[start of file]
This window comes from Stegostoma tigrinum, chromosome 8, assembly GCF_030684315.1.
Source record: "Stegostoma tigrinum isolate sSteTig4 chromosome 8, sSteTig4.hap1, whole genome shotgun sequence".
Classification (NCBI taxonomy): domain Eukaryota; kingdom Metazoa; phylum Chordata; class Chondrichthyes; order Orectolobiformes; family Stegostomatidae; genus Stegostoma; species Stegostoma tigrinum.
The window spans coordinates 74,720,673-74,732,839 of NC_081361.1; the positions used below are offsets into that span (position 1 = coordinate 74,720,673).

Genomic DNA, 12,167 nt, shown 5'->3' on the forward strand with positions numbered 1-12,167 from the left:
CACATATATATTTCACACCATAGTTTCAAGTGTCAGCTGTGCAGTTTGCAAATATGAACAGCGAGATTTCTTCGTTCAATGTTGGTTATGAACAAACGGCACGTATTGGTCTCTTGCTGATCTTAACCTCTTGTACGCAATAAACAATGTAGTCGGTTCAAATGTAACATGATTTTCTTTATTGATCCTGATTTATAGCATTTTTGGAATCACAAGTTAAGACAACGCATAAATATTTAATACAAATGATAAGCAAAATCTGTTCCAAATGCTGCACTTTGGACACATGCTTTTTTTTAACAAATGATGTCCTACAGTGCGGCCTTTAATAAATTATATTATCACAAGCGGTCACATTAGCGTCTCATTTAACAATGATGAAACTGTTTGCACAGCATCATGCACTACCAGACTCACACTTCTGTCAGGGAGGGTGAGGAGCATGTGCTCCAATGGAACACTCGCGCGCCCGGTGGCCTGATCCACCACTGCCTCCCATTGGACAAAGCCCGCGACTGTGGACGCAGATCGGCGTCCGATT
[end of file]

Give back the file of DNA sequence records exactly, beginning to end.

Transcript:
This window comes from Stegostoma tigrinum, chromosome 8, assembly GCF_030684315.1.
Source record: "Stegostoma tigrinum isolate sSteTig4 chromosome 8, sSteTig4.hap1, whole genome shotgun sequence".
Classification (NCBI taxonomy): domain Eukaryota; kingdom Metazoa; phylum Chordata; class Chondrichthyes; order Orectolobiformes; family Stegostomatidae; genus Stegostoma; species Stegostoma tigrinum.
The window spans coordinates 74,720,673-74,732,839 of NC_081361.1; the positions used below are offsets into that span (position 1 = coordinate 74,720,673).

Genomic DNA, 12,167 nt, shown 5'->3' on the forward strand with positions numbered 1-12,167 from the left:
CACATATATATTTCACACCATAGTTTCAAGTGTCAGCTGTGCAGTTTGCAAATATGAACAGCGAGATTTCTTCGTTCAATGTTGGTTATGAACAAACGGCACGTATTGGTCTCTTGCTGATCTTAACCTCTTGTACGCAATAAACAATGTAGTCGGTTCAAATGTAACATGATTTTCTTTATTGATCCTGATTTATAGCATTTTTGGAATCACAAGTTAAGACAACGCATAAATATTTAATACAAATGATAAGCAAAATCTGTTCCAAATGCTGCACTTTGGACACATGCTTTTTTTTAACAAATGATGTCCTACAGTGCGGCCTTTAATAAATTATATTATCACAAGCGGTCACATTAGCGTCTCATTTAACAATGATGAAACTGTTTGCACAGCATCATGCACTACCAGACTCACACTTCTGTCAGGGAGGGTGAGGAGCATGTGCTCCAATGGAACACTCGCGCGCCCGGTGGCCTGATCCACCACTGCCTCCCATTGGACAAAGCCCGCGACTGTGGACGCAGATCGGCGTCCGATT